Calculus based introductory physics: electromagnetism, optics, modern physics, with applications from the life sciences.
Prerequisite: Phy 201

205. University Physics I 3 cr. (Fall, Spring, Summer)
Mechanics through gravity and harmonic motion, intended for science and engineering students.
Corequisite: Mth 151 or 171 with a B in Mth 105 or 108 or placement into calculus by Mth placement exam. Otherwise, prerequisite: Mth 151, 161, or 171

206. University Physics II 3 cr. (Fall, Spring, Summer)
Fluids, waves, optics, thermal phenomena . . .
Prerequisite: Phy 205. Prerequisite or corequisite: Mth 162 or 172

207. University Physics III 3 cr. (Fall, Spring, Summer)
Electromagnetism through Maxwell's equations.
Prerequisite: Phy 205 AND Mth 162 or 172

208. University Physics II Lab 1 cr. (Fall, Spring, Summer)
Laboratory to accompany Phy 206.
Prerequisite or corequisite: Phy 206

209. University Physics III Lab 1 cr. (Fall, Spring, Summer)
Lab to accompany Phy 207.
Prerequisite or corequisite: Phy 207

210. Honors University Physics II-III 5-6 cr. (Fall, Spring)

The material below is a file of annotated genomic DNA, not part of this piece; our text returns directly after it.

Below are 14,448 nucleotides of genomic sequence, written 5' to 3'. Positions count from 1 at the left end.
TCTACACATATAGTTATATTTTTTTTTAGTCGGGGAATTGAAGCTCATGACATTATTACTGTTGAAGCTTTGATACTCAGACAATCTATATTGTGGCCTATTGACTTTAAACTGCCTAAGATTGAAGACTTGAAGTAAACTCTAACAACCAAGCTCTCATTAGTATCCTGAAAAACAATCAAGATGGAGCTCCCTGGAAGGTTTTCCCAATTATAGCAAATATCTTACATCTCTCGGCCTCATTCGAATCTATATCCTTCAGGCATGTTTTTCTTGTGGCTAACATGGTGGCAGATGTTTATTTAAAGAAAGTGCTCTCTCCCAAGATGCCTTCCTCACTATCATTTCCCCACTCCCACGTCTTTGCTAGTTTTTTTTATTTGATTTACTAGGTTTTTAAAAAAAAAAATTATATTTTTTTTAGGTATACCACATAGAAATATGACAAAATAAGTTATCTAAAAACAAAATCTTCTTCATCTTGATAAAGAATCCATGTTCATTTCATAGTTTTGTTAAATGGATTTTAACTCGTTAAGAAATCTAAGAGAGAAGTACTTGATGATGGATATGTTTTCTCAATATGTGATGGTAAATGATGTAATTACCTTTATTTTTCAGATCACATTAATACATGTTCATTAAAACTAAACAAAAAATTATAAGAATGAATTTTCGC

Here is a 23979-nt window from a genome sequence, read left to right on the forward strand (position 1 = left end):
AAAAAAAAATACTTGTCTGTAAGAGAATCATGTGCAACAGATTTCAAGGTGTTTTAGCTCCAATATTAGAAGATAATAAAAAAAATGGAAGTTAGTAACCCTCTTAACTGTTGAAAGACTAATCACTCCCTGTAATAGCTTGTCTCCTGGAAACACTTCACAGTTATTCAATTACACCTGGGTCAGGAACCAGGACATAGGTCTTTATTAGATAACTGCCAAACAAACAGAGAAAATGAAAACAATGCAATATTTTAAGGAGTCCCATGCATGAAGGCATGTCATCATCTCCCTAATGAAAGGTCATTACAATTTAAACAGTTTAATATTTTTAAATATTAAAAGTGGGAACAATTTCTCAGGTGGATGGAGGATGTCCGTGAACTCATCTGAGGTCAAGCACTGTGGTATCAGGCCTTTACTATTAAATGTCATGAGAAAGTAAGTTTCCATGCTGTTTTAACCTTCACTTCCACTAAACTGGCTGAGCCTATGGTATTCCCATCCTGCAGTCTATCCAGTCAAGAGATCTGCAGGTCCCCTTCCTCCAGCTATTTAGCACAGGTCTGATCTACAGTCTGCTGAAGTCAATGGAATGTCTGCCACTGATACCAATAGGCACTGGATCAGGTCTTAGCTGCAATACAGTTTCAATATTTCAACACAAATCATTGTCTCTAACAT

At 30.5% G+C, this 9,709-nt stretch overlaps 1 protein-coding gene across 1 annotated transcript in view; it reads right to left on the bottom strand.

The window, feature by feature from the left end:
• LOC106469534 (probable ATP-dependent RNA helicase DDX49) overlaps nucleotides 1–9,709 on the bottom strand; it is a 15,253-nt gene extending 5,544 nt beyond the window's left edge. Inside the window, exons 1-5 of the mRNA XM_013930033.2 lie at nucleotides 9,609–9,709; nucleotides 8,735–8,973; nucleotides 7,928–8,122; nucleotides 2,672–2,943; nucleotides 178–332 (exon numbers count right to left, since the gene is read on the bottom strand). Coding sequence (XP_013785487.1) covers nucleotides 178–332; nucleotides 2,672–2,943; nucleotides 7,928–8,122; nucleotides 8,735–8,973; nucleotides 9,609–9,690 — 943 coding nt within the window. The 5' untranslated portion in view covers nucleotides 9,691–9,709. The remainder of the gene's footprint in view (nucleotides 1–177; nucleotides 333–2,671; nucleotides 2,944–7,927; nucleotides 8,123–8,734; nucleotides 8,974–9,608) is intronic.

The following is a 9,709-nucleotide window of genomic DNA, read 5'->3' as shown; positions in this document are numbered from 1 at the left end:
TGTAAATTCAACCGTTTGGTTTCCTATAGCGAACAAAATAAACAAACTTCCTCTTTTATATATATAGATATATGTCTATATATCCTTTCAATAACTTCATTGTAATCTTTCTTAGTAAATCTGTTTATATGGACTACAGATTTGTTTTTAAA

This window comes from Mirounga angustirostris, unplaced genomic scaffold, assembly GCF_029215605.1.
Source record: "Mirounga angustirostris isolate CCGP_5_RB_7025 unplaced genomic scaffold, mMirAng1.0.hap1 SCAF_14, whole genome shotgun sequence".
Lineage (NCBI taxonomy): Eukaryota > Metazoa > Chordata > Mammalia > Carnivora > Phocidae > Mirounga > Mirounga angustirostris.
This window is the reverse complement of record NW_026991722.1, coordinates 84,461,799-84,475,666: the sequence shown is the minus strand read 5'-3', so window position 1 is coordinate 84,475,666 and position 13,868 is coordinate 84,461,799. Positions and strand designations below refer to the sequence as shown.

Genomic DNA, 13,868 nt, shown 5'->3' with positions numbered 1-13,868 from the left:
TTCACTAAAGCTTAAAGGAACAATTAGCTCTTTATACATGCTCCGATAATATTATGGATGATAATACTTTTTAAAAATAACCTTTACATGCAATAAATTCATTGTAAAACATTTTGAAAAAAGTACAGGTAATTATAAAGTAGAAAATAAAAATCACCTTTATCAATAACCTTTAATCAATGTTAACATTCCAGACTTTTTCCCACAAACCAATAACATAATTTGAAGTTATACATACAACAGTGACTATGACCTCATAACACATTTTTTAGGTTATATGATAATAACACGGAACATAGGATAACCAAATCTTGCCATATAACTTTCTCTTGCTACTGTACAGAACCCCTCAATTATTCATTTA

Fluids, waves, optics, thermal phenomena, electromagnetism. Combines Phy 206 and 207.
Prerequisite: Phy 205, Mth 162 or 172, AND written permission

315. Mathematical Tools for Physics 3 cr. (Spring)
How to use mathematics in physics. Series, complex algebra, vector calculus, differential equations, etc.
Prerequisite: Phy 207, Mth 211; pre-or corequisite Mth 311

316. Physics of the Solar System 3 cr.
A mathematical treatment of the structure and composition of the solar system. The physical nature of the sun, planets, satellites, comets, and meteors. Occasional observation sessions will be scheduled.
Prerequisite: Phy 206, 207

317. Physics of Stellar Systems 3 cr.
Normal and peculiar stars: their structure and evolution. Galactic structure and some cosmology. Occasional observation sessions will be scheduled.
Prerequisite: Phy 206, 207

321. Thermodynamics and Kinetic Theory 3 cr. (Spring)
An intermediate course in thermal phenomena, from both macroscopic and microscopic points of view.
Prerequisite: Phy 206 and Mth 310 or 211

340. Classical Mechanics I 3 cr. (Fall)
Includes harmonic motion, orbit theory, coupled oscillations, rigid body motions.
Prerequisite: Phy 206, 207. Pre- or corequisite: Mth 210, 311

350. Intermediate Electricity and Magnetism I 3 cr. (Fall)
Includes the integral and differential forms of Maxwell's equations, circuit theory, and boundary value problems.